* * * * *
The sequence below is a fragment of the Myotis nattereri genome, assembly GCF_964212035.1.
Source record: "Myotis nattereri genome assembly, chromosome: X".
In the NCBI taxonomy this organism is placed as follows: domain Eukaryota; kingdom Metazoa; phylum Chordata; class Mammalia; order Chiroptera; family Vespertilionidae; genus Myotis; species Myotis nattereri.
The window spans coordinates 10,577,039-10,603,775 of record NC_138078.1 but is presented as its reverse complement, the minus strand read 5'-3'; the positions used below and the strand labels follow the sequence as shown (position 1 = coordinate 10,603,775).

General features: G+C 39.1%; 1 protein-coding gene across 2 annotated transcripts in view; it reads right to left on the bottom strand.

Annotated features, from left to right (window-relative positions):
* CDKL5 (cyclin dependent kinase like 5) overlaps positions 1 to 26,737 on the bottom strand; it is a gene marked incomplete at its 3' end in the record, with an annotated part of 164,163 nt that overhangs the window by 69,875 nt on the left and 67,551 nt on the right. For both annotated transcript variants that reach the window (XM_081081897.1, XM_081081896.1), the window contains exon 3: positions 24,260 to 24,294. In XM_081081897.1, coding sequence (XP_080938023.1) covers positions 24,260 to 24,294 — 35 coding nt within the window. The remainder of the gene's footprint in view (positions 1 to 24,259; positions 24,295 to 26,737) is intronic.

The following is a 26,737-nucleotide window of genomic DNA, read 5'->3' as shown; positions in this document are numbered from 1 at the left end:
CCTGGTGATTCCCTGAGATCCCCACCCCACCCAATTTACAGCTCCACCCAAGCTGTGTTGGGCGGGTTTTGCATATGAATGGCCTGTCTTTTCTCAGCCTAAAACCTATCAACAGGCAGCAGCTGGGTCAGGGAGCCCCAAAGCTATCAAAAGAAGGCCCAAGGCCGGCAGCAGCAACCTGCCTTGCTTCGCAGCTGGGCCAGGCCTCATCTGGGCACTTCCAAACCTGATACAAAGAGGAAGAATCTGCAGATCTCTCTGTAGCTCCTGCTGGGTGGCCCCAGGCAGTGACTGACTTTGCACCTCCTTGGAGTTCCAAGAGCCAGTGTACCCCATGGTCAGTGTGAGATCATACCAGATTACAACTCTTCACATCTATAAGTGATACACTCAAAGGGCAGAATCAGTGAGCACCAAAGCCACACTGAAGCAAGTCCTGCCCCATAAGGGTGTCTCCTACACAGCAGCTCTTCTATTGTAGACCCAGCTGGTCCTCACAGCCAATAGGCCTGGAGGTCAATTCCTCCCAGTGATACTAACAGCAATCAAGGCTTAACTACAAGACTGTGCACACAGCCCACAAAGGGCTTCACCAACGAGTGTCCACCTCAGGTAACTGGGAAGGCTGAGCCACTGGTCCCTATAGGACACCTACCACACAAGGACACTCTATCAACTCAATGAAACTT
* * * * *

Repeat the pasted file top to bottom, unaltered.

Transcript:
The sequence below is a fragment of the Myotis nattereri genome, assembly GCF_964212035.1.
Source record: "Myotis nattereri genome assembly, chromosome: X".
In the NCBI taxonomy this organism is placed as follows: domain Eukaryota; kingdom Metazoa; phylum Chordata; class Mammalia; order Chiroptera; family Vespertilionidae; genus Myotis; species Myotis nattereri.
The window spans coordinates 10,577,039-10,603,775 of record NC_138078.1 but is presented as its reverse complement, the minus strand read 5'-3'; the positions used below and the strand labels follow the sequence as shown (position 1 = coordinate 10,603,775).

General features: G+C 39.1%; 1 protein-coding gene across 2 annotated transcripts in view; it reads right to left on the bottom strand.

Annotated features, from left to right (window-relative positions):
* CDKL5 (cyclin dependent kinase like 5) overlaps positions 1 to 26,737 on the bottom strand; it is a gene marked incomplete at its 3' end in the record, with an annotated part of 164,163 nt that overhangs the window by 69,875 nt on the left and 67,551 nt on the right. For both annotated transcript variants that reach the window (XM_081081897.1, XM_081081896.1), the window contains exon 3: positions 24,260 to 24,294. In XM_081081897.1, coding sequence (XP_080938023.1) covers positions 24,260 to 24,294 — 35 coding nt within the window. The remainder of the gene's footprint in view (positions 1 to 24,259; positions 24,295 to 26,737) is intronic.

The following is a 26,737-nucleotide window of genomic DNA, read 5'->3' as shown; positions in this document are numbered from 1 at the left end:
CCTGGTGATTCCCTGAGATCCCCACCCCACCCAATTTACAGCTCCACCCAAGCTGTGTTGGGCGGGTTTTGCATATGAATGGCCTGTCTTTTCTCAGCCTAAAACCTATCAACAGGCAGCAGCTGGGTCAGGGAGCCCCAAAGCTATCAAAAGAAGGCCCAAGGCCGGCAGCAGCAACCTGCCTTGCTTCGCAGCTGGGCCAGGCCTCATCTGGGCACTTCCAAACCTGATACAAAGAGGAAGAATCTGCAGATCTCTCTGTAGCTCCTGCTGGGTGGCCCCAGGCAGTGACTGACTTTGCACCTCCTTGGAGTTCCAAGAGCCAGTGTACCCCATGGTCAGTGTGAGATCATACCAGATTACAACTCTTCACATCTATAAGTGATACACTCAAAGGGCAGAATCAGTGAGCACCAAAGCCACACTGAAGCAAGTCCTGCCCCATAAGGGTGTCTCCTACACAGCAGCTCTTCTATTGTAGACCCAGCTGGTCCTCACAGCCAATAGGCCTGGAGGTCAATTCCTCCCAGTGATACTAACAGCAATCAAGGCTTAACTACAAGACTGTGCACACAGCCCACAAAGGGCTTCACCAACGAGTGTCCACCTCAGGTAACTGGGAAGGCTGAGCCACTGGTCCCTATAGGACACCTACCACACAAGGACACTCTATCAACTCAATGAAACTT